One of the common symptoms of a urinary tract infection—a bacterial infection in the kidneys, the bladder, or the urethra—is none whatsoever. Fortunately, there often is some indication, such as frequent urination and a persistent urge to urinate despite a burning sensation when urinating. UTIs can also make themselves known through the appearance of the urine. Cloudiness is one sign, and another is red or pink blood in the urine; blood may also give urine a dark color. UTIs also can cause urine to have an unusually strong odor. Bladder infections can cause pain in the lower abdomen.
Perhaps unsurprisingly, UTIs can present differently in men and women. Women with UTIs often experience pelvic pain, while for men the equivalent pain will be felt in the rectum. A broader difference is that, while women suffer UTIs more frequently, men are more likely to be hospitalized as a result. Part of the reason for this may be social—because UTIs are more unusual among men, men are more likely to seek hospital care rather than treat it on their own, as women for whom UTIs are more or less routine might do. Differences in male and female anatomy may also be a factor in which patients can be treated on an outpatient basis and which patients must be hospitalized.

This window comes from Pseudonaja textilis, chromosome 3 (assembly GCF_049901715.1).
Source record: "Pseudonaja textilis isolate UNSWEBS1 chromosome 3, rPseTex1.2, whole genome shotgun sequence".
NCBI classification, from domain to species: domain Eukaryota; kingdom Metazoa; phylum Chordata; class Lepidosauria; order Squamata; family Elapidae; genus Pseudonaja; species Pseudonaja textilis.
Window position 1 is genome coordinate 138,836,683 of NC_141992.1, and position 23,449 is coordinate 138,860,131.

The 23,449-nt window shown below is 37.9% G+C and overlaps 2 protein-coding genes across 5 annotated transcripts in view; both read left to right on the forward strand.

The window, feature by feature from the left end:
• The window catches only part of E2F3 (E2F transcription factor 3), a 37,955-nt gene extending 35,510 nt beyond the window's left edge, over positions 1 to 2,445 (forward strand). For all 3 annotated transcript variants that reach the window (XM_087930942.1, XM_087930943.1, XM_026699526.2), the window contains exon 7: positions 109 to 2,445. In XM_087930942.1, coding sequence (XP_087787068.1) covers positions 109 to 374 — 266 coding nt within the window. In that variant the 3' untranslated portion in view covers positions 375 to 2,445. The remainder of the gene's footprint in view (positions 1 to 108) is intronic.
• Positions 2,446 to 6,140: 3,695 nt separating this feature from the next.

There are several ways the urinary tract might become infected, and sometimes the cause is simply unknown. Sometimes gut bacteria normally expelled as waste get into the urethra and infect the urinary tract that way. Sexual activity can be a causative factor, particularly in women. Sometimes, certain STDs can lead to UTIs, or increase vulnerability to such infections. UTIs can be treated by a course of antibiotics—though this can make further infections more likely. Cranberry juice is often suggested as a treatment, and it demonstrably effective as a preventative measure.
Another preventative measure, especially for relapses, has been tested in laboratory animals and is expected to be effective in humans as well. A compound called chitosan was found to help eliminate what are called reservoir populations of bacteria. Antibiotics are effective against bacteria causing the infection, but leave behind their dormant brethren nestled in the inner layers of the bladder; in tests, chitosan appeared to eliminate even these.